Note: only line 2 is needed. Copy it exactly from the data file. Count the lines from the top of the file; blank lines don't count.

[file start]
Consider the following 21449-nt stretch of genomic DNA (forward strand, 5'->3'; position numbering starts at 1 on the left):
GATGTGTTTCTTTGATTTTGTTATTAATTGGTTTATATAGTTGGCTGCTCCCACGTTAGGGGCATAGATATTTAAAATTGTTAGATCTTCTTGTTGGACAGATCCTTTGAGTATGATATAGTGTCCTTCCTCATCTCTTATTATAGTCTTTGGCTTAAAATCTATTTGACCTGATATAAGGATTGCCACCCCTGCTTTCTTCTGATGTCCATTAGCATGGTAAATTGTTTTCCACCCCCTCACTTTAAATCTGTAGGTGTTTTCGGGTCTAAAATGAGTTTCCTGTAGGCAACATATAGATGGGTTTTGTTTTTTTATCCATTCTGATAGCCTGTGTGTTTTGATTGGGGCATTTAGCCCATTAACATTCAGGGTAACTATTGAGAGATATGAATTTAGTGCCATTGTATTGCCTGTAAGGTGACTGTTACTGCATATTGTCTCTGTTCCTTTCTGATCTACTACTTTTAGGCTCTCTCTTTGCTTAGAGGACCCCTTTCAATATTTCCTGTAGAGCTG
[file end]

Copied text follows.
GATGTGTTTCTTTGATTTTGTTATTAATTGGTTTATATAGTTGGCTGCTCCCACGTTAGGGGCATAGATATTTAAAATTGTTAGATCTTCTTGTTGGACAGATCCTTTGAGTATGATATAGTGTCCTTCCTCATCTCTTATTATAGTCTTTGGCTTAAAATCTATTTGACCTGATATAAGGATTGCCACCCCTGCTTTCTTCTGATGTCCATTAGCATGGTAAATTGTTTTCCACCCCCTCACTTTAAATCTGTAGGTGTTTTCGGGTCTAAAATGAGTTTCCTGTAGGCAACATATAGATGGGTTTTGTTTTTTTATCCATTCTGATAGCCTGTGTGTTTTGATTGGGGCATTTAGCCCATTAACATTCAGGGTAACTATTGAGAGATATGAATTTAGTGCCATTGTATTGCCTGTAAGGTGACTGTTACTGCATATTGTCTCTGTTCCTTTCTGATCTACTACTTTTAGGCTCTCTCTTTGCTTAGAGGACCCCTTTCAATATTTCCTGTAGAGCTG